When we move away from the electrostatic equilibrium curve, BFO reveals a number of remarkable (and potentially useful) features, as we shall illustrate in the following. In the zero or mildly compressive strain regime ( Å) we observe at small values a region where BFO adopts an orthorhombic structure. This state exhibits very large AFD and AFD O rotations, and a nonzero . The latter, however, is not “ferroelectric” in the usual sense: the system here behaves like a nonlinear dielectric, with a metastable local minimum at , where the symmetry becomes orthorhombic . We can thus expect that under a strong depolarizing field (and conditions that prevent domain formation) a BFO film might adopt a ground state, which was so far only observed in bulk at high pressure haumont09 . As is decreased, the -interval over which this orthorhombic phase occurs becomes broader, while the amplitude of the AFD and AFD oxygen rotations remain practically unchanged. At even larger compressive strains ( Å) we find a new region, this time at large values of , where the AFD oxygen octahedral rotations and in-plane polarization completely disappear and the crystal becomes tetragonal . According to our calculations, the electric field-induced monoclinic -II tetragonal transformation is of second-order type. Note that this same phase could be, in principle, obtained even without the application of an electric field, by further compressing the crystal in-plane [stengel12, ]. However, the strain that one would have to apply is enormous ( Å) – our calculations show that, by combining the effects of in-plane compression and out-of-plane electric field, one might have better chances of experimentally stabilizing the high-energy phase, which is probably out of reach if one relies solely on mechanical means. Finally, moving now to the large tensile strain region ( Å), BFO adopts the same monoclinic phase that we have found in PTO under similar conditions (see Sec. III.1). Also in this case it is interesting to note that the AFD O rotations become larger in amplitude as , and consequently , is increased. Remarkably, the potential energy surface around appears to be rather flat, which indicates a very large dielectric polarizability; this has important implications for practical applications, as we shall discuss shortly in Sec. III.3.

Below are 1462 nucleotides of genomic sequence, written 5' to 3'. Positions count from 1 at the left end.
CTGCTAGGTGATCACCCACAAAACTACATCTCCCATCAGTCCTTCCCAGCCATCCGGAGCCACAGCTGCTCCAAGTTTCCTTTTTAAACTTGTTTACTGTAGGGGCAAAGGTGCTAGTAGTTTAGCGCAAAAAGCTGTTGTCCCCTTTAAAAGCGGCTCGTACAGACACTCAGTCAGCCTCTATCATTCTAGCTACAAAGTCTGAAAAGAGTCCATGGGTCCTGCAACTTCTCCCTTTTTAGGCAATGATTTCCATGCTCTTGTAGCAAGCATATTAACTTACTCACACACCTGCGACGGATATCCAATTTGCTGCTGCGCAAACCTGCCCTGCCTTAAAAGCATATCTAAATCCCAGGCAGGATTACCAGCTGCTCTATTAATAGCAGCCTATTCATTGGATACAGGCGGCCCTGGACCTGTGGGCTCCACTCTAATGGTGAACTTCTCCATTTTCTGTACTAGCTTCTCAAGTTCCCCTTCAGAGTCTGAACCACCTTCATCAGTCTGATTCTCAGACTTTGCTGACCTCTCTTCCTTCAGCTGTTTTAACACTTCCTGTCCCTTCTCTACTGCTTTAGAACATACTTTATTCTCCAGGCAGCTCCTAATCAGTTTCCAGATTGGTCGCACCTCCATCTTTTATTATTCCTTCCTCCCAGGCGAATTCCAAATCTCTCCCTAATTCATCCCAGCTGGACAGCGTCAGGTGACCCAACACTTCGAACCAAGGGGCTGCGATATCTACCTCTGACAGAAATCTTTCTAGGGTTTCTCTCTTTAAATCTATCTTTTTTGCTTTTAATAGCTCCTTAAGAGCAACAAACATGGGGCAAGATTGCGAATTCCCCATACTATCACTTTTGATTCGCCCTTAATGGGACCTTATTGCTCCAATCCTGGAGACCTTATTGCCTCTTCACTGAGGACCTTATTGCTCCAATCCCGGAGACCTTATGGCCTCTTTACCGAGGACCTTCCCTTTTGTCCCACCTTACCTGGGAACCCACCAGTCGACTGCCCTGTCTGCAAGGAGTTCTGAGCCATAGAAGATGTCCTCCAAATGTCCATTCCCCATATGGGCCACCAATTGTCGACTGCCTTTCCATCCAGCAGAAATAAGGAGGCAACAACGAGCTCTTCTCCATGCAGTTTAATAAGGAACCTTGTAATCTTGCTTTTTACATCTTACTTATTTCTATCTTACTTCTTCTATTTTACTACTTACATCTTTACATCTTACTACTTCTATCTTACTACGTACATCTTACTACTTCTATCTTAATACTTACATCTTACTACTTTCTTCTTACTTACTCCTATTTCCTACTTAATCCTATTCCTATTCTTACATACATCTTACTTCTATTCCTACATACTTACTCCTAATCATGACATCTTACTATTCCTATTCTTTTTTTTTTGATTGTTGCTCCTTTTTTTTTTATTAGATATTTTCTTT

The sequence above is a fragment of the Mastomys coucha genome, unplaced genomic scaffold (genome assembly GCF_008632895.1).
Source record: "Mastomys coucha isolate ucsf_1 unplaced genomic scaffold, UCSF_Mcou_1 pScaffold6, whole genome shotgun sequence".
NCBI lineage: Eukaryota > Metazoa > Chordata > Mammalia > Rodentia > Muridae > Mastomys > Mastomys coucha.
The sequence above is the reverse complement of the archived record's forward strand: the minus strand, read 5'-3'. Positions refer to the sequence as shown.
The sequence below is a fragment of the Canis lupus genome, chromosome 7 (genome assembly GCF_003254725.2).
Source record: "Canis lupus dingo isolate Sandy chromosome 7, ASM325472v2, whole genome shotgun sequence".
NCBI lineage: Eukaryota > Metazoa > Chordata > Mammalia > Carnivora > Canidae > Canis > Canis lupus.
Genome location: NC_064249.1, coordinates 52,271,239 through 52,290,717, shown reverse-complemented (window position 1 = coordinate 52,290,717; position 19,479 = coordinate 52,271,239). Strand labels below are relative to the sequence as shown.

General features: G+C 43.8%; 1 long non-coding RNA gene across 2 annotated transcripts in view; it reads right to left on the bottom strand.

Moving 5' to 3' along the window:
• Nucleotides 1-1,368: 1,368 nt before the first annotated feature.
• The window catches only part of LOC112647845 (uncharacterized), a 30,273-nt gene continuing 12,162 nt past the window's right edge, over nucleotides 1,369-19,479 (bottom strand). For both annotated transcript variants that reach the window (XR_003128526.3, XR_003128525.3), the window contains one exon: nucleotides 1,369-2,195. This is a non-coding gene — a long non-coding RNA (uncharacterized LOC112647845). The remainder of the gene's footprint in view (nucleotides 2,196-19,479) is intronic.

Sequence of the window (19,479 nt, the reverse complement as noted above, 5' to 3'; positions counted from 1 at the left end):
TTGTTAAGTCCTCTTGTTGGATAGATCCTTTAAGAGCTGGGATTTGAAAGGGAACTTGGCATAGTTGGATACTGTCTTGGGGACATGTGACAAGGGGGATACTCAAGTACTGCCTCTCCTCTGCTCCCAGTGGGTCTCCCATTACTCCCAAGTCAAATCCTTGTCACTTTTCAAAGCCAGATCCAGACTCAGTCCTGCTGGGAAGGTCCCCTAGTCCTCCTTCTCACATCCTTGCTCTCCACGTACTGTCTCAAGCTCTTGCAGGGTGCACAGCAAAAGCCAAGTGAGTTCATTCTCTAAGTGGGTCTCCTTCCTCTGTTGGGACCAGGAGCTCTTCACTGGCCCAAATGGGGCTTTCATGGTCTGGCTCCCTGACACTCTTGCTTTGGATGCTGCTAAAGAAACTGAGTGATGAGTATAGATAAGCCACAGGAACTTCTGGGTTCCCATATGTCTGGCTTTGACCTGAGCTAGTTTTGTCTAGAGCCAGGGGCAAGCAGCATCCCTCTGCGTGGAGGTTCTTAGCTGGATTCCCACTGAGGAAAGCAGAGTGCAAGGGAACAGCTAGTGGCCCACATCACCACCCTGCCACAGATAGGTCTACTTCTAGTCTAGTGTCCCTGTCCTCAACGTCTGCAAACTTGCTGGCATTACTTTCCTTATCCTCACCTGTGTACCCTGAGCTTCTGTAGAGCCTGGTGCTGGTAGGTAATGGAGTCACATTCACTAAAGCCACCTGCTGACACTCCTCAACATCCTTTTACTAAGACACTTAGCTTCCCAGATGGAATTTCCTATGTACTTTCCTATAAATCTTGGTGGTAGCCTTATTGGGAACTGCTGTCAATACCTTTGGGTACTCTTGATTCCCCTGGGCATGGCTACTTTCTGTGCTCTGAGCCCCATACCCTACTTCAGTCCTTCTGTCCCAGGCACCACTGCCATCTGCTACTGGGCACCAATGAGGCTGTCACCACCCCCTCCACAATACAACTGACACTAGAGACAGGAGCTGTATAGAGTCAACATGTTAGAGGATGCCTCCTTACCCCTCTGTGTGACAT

iii.3 Functional properties